The front page of the Russian Gazette showed Xi and Putin chatting with residents in Mariupol.
What has just taken place in Moscow is nothing less than a new Yalta, which, incidentally, is in Crimea. But unlike the momentous meeting of US President Franklin Roosevelt, Soviet Leader Joseph Stalin, and British Prime Minister Winston Churchill in USSR-run Crimea in 1945, this is the first time in arguably five centuries that no political leader from the west is setting the global agenda.
It’s Chinese President Xi Jinping and Russian President Vladimir Putin that are now running the multilateral, multipolar show. Western exceptionalists may deploy their crybaby routines as much as they want: nothing will change the spectacular optics, and the underlying substance of this developing world order, especially for the Global South.
What Xi and Putin are setting out to do was explained in detail before their summit, in two Op-Eds penned by the presidents themselves. Like a highly-synchronized Russian ballet, Putin’s vision was laid out in the People’s Daily in China, focusing on a “future-bound partnership,” while Xi’s was published in the Russian Gazette and the RIA Novosti website, focusing on a new chapter in cooperation and common development.
Right from the start of the summit, the speeches by both Xi and Putin drove the NATO crowd into a hysterical frenzy of anger and envy: Russian Foreign Ministry Spokeswoman Maria Zakharova perfectly captured the mood when she remarked that the west was “foaming at the mouth.”
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The front page of the Russian Gazette on Monday was iconic: Putin touring Nazi-free Mariupol, chatting with residents, side by side with Xi’s Op-Ed. That was, in a nutshell, Moscow’s terse response to Washington’s MQ-9 Reaper stunt and the International Criminal Court (ICC) kangaroo court shenanigans. “Foam at the mouth” as much as you like; NATO is in the process of being thoroughly humiliated in Ukraine.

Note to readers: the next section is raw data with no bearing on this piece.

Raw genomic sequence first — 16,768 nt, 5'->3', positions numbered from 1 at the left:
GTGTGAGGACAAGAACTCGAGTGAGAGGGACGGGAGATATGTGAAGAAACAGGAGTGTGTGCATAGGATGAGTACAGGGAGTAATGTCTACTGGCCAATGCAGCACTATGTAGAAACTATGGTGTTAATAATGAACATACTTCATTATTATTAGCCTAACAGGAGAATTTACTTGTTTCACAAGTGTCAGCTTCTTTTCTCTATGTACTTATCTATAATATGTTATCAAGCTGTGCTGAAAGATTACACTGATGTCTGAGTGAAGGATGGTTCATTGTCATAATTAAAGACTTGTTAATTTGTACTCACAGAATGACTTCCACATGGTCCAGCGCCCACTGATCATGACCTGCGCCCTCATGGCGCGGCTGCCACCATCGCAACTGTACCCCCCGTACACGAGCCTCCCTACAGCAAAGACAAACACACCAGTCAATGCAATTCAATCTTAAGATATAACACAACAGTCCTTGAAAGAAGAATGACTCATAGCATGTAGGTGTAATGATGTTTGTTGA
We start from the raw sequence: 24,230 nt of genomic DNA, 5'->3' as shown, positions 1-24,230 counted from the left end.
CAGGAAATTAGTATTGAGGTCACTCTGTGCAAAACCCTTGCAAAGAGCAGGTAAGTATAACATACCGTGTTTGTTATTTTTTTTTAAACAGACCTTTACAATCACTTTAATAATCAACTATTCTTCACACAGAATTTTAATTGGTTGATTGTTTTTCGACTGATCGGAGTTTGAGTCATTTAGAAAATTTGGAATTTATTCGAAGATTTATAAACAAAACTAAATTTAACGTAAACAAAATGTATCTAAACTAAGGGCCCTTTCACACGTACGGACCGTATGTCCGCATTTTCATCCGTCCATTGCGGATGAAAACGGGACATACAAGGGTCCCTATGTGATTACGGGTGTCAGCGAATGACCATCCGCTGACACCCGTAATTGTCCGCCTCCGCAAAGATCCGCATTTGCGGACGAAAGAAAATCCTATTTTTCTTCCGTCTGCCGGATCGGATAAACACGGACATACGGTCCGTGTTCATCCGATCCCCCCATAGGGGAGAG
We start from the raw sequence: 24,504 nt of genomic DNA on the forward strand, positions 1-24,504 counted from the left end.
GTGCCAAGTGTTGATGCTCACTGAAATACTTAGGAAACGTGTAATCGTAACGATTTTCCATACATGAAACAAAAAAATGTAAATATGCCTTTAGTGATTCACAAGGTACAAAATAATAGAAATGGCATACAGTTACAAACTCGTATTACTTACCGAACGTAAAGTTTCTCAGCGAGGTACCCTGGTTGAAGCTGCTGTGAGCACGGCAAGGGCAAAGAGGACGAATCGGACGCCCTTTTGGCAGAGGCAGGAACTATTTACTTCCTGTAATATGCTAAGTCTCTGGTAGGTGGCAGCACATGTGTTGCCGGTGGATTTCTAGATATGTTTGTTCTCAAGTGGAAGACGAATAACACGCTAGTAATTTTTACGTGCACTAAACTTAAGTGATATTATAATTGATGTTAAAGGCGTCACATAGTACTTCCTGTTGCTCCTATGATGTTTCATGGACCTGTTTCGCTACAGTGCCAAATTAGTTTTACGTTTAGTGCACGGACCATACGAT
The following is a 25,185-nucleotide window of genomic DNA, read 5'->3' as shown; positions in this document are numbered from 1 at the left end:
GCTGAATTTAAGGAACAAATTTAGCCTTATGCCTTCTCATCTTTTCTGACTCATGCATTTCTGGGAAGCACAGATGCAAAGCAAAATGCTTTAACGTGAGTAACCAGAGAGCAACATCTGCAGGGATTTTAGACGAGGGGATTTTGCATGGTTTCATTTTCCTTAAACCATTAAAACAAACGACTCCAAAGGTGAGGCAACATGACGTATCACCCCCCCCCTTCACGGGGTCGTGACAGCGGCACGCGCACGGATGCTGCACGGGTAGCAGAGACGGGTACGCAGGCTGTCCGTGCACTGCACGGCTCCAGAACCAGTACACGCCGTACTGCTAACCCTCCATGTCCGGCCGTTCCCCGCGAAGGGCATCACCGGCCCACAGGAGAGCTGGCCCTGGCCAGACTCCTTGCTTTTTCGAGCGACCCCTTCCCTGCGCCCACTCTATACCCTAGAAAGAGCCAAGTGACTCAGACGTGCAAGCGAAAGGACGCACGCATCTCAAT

During their first “informal” meeting, Xi and Putin talked for no less than four and a half hours. At the end, Putin personally escorted Xi to his limo. This conversation was the real deal: mapping out the lineaments of multipolarity – which starts with a solution for Ukraine.
Predictably, there were very few leaks from the sherpas, but there was quite a significant one on their “in-depth exchange” on Ukraine. Putin politely stressed he respects China’s position – expressed in Beijing’s 12-point conflict resolution plan, which has been completely rejected by Washington. But the Russian position remains ironclad: demilitarization, Ukrainian neutrality, and enshrining the new facts on the ground.
In parallel, the Russian Foreign Ministry completely ruled out a role for the US, UK, France, and Germany in future Ukraine negotiations: they are not considered neutral mediators.
Anton Gerashechenko, an adviser to the minister of internal affairs of Ukraine, claimed in a tweet that Putin might have sent his body double to Donbas.
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